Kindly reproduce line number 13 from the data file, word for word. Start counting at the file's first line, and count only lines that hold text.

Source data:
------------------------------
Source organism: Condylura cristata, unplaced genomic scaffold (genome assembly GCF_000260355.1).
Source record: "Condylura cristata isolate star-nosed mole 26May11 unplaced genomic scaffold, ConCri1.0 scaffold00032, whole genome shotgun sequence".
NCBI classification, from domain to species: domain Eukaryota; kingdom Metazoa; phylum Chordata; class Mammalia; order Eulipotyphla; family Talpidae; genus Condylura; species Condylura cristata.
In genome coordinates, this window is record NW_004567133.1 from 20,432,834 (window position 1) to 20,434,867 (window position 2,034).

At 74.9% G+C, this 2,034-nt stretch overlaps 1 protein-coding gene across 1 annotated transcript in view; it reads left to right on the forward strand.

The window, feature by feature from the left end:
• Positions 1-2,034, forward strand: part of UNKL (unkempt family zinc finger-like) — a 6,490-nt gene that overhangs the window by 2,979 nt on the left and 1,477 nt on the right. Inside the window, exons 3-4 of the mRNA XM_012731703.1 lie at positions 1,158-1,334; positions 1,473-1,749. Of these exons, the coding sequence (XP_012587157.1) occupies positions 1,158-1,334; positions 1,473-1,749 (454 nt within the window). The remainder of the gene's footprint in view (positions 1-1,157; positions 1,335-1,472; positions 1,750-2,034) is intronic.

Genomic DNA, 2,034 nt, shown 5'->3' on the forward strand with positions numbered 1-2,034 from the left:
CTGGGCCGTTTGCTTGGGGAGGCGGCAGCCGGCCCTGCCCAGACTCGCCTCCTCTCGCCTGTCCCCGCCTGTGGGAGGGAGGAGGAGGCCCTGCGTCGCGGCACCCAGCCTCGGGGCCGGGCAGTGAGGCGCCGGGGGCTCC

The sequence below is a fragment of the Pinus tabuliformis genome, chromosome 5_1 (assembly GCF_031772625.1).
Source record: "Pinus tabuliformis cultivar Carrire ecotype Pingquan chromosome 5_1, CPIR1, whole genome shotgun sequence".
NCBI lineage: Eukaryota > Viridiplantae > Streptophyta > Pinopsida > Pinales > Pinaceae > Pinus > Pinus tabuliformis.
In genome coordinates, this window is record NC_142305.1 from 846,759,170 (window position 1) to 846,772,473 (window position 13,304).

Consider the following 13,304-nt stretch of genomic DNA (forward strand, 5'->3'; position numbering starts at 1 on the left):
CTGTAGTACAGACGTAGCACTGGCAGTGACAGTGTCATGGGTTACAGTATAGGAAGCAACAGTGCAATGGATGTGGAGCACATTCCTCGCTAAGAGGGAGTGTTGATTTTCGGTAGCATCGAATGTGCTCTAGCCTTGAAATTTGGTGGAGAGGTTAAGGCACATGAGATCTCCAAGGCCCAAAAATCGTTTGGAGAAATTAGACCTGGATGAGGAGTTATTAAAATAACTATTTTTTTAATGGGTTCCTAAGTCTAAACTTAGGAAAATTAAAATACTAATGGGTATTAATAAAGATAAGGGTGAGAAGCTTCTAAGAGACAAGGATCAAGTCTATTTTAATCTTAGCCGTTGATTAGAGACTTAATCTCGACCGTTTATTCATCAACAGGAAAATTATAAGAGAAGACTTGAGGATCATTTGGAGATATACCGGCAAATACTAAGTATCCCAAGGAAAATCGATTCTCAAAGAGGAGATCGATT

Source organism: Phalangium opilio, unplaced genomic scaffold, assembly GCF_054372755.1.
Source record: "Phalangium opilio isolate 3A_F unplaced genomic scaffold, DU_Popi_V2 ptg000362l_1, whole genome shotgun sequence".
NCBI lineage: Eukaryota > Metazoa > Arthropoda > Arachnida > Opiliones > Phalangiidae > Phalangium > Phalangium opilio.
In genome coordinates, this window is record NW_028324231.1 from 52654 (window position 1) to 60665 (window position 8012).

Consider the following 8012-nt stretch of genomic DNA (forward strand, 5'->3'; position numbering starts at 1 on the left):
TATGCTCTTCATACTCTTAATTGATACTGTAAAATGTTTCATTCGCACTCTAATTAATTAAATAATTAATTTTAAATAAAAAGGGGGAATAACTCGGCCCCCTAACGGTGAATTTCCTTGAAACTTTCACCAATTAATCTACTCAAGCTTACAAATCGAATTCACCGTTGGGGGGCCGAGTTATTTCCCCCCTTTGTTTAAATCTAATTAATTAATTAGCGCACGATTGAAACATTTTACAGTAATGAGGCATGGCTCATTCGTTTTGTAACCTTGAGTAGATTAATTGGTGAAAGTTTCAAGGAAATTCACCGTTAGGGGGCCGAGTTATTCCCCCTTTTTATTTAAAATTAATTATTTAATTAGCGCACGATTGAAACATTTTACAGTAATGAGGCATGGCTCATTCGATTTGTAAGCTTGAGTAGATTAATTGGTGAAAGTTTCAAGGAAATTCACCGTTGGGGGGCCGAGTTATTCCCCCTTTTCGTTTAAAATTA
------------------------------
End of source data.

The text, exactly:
In genome coordinates, this window is record NC_142305.1 from 846,759,170 (window position 1) to 846,772,473 (window position 13,304).